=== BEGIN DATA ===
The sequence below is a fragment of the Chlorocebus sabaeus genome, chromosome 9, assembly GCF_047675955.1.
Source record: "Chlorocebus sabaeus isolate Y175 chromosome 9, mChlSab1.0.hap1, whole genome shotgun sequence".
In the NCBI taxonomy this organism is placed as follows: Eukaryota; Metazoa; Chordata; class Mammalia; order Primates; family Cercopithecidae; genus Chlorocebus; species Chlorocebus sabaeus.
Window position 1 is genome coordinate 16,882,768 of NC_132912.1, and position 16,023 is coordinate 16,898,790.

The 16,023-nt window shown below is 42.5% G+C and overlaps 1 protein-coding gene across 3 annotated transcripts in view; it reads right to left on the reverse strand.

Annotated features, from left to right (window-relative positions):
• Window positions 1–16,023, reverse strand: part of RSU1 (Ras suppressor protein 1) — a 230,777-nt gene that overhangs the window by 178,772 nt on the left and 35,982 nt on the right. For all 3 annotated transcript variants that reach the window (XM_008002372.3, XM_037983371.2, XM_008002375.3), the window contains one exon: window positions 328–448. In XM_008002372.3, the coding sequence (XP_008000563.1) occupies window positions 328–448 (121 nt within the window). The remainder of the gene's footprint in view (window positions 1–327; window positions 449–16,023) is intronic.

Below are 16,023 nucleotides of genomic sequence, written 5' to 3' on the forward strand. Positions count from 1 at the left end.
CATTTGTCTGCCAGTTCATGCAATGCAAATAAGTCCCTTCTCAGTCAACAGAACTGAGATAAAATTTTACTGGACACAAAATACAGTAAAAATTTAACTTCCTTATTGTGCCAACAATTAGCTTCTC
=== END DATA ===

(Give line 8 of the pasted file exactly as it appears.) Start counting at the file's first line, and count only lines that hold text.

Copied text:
Below are 16,023 nucleotides of genomic sequence, written 5' to 3' on the forward strand. Positions count from 1 at the left end.